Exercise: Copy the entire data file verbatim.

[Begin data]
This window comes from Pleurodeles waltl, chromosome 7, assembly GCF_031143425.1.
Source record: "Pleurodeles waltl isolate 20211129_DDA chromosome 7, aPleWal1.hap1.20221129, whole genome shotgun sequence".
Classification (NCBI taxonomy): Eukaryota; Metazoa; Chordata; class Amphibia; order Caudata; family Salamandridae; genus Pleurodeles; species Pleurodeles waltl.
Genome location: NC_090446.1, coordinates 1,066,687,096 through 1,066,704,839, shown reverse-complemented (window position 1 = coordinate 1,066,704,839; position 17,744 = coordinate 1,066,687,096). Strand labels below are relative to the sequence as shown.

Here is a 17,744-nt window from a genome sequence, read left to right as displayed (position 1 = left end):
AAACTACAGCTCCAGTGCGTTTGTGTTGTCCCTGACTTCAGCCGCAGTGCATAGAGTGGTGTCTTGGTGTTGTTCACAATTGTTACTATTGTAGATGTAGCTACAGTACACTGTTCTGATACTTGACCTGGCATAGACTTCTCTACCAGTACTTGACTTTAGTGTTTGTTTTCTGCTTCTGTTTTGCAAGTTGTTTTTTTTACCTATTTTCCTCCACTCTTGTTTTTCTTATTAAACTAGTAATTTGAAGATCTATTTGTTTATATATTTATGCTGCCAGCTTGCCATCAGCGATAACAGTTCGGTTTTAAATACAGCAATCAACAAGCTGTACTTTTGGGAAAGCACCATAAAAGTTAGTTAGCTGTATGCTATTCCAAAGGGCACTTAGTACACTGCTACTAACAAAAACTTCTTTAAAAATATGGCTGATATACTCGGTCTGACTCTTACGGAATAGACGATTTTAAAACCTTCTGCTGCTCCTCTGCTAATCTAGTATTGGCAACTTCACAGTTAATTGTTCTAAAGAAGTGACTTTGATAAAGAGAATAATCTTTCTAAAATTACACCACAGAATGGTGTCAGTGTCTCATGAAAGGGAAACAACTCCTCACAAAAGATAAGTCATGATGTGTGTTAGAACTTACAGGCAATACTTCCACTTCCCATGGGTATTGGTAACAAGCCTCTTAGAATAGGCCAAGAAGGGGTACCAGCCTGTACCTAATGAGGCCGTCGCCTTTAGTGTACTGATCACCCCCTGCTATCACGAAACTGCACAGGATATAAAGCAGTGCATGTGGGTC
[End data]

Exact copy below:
This window comes from Pleurodeles waltl, chromosome 7, assembly GCF_031143425.1.
Source record: "Pleurodeles waltl isolate 20211129_DDA chromosome 7, aPleWal1.hap1.20221129, whole genome shotgun sequence".
Classification (NCBI taxonomy): Eukaryota; Metazoa; Chordata; class Amphibia; order Caudata; family Salamandridae; genus Pleurodeles; species Pleurodeles waltl.
Genome location: NC_090446.1, coordinates 1,066,687,096 through 1,066,704,839, shown reverse-complemented (window position 1 = coordinate 1,066,704,839; position 17,744 = coordinate 1,066,687,096). Strand labels below are relative to the sequence as shown.

Here is a 17,744-nt window from a genome sequence, read left to right as displayed (position 1 = left end):
AAACTACAGCTCCAGTGCGTTTGTGTTGTCCCTGACTTCAGCCGCAGTGCATAGAGTGGTGTCTTGGTGTTGTTCACAATTGTTACTATTGTAGATGTAGCTACAGTACACTGTTCTGATACTTGACCTGGCATAGACTTCTCTACCAGTACTTGACTTTAGTGTTTGTTTTCTGCTTCTGTTTTGCAAGTTGTTTTTTTTACCTATTTTCCTCCACTCTTGTTTTTCTTATTAAACTAGTAATTTGAAGATCTATTTGTTTATATATTTATGCTGCCAGCTTGCCATCAGCGATAACAGTTCGGTTTTAAATACAGCAATCAACAAGCTGTACTTTTGGGAAAGCACCATAAAAGTTAGTTAGCTGTATGCTATTCCAAAGGGCACTTAGTACACTGCTACTAACAAAAACTTCTTTAAAAATATGGCTGATATACTCGGTCTGACTCTTACGGAATAGACGATTTTAAAACCTTCTGCTGCTCCTCTGCTAATCTAGTATTGGCAACTTCACAGTTAATTGTTCTAAAGAAGTGACTTTGATAAAGAGAATAATCTTTCTAAAATTACACCACAGAATGGTGTCAGTGTCTCATGAAAGGGAAACAACTCCTCACAAAAGATAAGTCATGATGTGTGTTAGAACTTACAGGCAATACTTCCACTTCCCATGGGTATTGGTAACAAGCCTCTTAGAATAGGCCAAGAAGGGGTACCAGCCTGTACCTAATGAGGCCGTCGCCTTTAGTGTACTGATCACCCCCTGCTATCACGAAACTGCACAGGATATAAAGCAGTGCATGTGGGTC